This year, 2 episodes may be held over because of the earth quake. Scheduling is very tight, and the studio is closed so the artists cannot get their materials out.

On Matt Groening's involvement, Silverman described it as extensive. Groening is at all writing sessions, all animatic tests, all color sessions.

Each episode is shot to perhaps 23 minutes, with 21 minutes in the final. So about 2 minutes of good gags are cut at the last minute. Over the history of the show there are 2 1/2 hours of unseen gags. In response to a question, he said that perhaps these will be added to video versions of the shows.

Celebrity voices get a standard fee for their participation. It is an easy job for them. Magic Johnson and Bob Hope were recorded at home. Dustin Hoffman was recorded in New York. In the future, these recordings can be done by satellite. Richard Nixon was not approached to do his voice. Don Rickles was asked to do a section, and told the producers to "stick it where the sun don't shine" (Silverman's words). Instead the Sea Captain at the all you can eat restaurant was used, and the Rickles section was cancelled.

The Springfield is "the same Springfield as Father Knows Best" and was chosen because there is one in just about every state. Several questioners tried to dig out the answers to this type of FAQ, but Silverman sidestepped most of the questions with a sly smile. He was clearly aware of the appeal these mysteries have for regular viewers. For example, Liz Taylor will have another word, but he won't tell us what it will be.

The spoken Michael Jackson was really him, billed under another name. Because he is under contract with CBS, however, he cannot sing for anyone else. Therefore, his own stand-in singer did the singing voice.

About half the celebs volunteer, about half are approached for their roles.

Film parodies in the Simpsons come both from the writers and the animators. In some cases they are written into the script, in others, they are animated in later.

On the ethnic diversity of the show: Yes, in the first episode, Burns was black. He was colored in, and it was too difficult to change all the scenes. Apu is almost universally positively received by Indians. After all, he is really just about the only sane person there. Silverman's defense against the accusation of negative ethnic stereotypes is, "look at Homer."

Outtakes from Halloween: film clips of the devil bowling with Homer's head, it breaks on the pins, and inside is the donut IOU. Bart pesters Satan for a Ferrari. The lawyer gives a free pizza if you don't win the case in 30 minutes. Bart wets the bed (?). Homer reads the instructions on the air horn, "Outdoor use my ass, it works perfectly well inside." Bart eats mice with breakfast. The janitor from school tells about madness on the Royal Navy ship. Clearly, if they release extended versions of the shows on video, the network will be jammed with talk.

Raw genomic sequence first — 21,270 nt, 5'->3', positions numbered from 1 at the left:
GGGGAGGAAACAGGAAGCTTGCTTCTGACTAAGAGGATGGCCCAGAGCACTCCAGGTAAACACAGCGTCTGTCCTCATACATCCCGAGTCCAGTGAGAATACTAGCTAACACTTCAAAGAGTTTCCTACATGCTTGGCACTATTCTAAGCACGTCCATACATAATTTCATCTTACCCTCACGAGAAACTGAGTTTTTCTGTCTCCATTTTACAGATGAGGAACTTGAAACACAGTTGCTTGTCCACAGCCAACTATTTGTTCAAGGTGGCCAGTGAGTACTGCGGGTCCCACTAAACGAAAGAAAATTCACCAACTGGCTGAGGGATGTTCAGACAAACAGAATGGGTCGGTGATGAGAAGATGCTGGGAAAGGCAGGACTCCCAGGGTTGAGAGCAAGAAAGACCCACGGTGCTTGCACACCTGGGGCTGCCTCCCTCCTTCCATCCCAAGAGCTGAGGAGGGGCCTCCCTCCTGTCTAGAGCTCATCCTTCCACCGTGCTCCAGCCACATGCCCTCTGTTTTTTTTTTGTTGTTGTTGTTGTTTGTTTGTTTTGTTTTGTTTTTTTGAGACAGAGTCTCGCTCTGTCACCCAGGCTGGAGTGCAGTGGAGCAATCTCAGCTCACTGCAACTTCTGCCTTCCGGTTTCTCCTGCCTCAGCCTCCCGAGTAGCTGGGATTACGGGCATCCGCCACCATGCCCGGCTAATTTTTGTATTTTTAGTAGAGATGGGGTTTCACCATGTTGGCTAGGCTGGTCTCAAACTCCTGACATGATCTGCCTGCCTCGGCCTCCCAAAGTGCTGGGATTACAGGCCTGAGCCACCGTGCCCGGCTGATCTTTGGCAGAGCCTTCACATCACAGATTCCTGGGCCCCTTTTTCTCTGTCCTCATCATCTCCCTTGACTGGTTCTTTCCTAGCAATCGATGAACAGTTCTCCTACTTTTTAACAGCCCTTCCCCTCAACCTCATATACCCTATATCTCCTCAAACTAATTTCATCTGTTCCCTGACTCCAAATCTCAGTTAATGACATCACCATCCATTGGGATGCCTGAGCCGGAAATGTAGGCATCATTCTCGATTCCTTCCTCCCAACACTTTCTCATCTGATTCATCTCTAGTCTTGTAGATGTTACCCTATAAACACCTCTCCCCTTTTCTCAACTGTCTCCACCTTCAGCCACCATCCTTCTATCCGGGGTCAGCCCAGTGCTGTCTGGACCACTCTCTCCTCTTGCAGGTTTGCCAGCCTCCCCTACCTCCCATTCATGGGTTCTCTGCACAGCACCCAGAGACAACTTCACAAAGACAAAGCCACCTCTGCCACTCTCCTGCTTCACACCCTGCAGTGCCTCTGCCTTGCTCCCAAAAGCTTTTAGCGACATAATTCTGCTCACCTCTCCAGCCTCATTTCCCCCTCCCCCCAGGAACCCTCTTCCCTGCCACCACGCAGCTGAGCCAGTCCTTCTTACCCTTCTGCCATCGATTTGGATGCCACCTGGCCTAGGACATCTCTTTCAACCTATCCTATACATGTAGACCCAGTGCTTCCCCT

One of Silverman's final comments: "Smithers is obviously very affectionate to his boss, and his boss is understanding."

OK, that's it, sorry for the length. If you ever get the chance to see this guy speak, do it. Very fun.

Commence Flaming.

Report 2

by Scott Kister

David Silverman, a writer and director of the Simpsons gave a lecture at Stanford University last night. During the lecture he showed numerous clips of the Simpsons, showing their progression from the Ullman Shorts to the full series.

The auditorium was very crowded. There were several hundred people there. The talk lasted for 2 1/2 hours and only ended because we got kicked out of the building.

As a bonus, we saw this years entire Halloween episode including an extra two minutes of footage that was cut for time. This bonus coverage included

Act 1:
Bart says "I'd sell my soul to the devil for a Formula 1 race car"
Flanders-Devil pops up with the car.
Bart changes his mind and Ned disappears.
Marge: "Bart, stop pestering the devil."
(How could they cut this one????)

In Hell, a monster picks up Homer's head from a pile and bowls it towards some spiked pins. The head breaks in half and an IOU note comes out. I couldn't read what it said.

After Homer wins his trial, Lionel Hutz comes back with a pizza box and says here's the free pizza I owe you since you lost. Marge says "But we didn't lose.". Hutz: That's just as well because the box is empty. (Shows empty box)

Act 2:
Not sure which were cut. There was a long story by Willy I don't remember in the aired show. Also, Homer drove by the bus in his car. Was this in the aired show?

Act 3:
Bart floats into the kitchen wearing sunglasses. Marge has cooked him a special breakfast of dead mice. Homer complains that he didn't get a special breakfast.

Not sure which other scenes were cut.

Other little tidbits:

There were supposed to be only 4 first season episodes, but James Brooks convinced somebody (Fox?) to do 13.

Groening didn't want to give up the rights to Life In Hell to Fox, so he created the Simpsons.

Klasky-Csupo is pronounced Class-key Choop-oh

It takes 6 months/episode

There will be an episode where SSB returns and runs for mayor.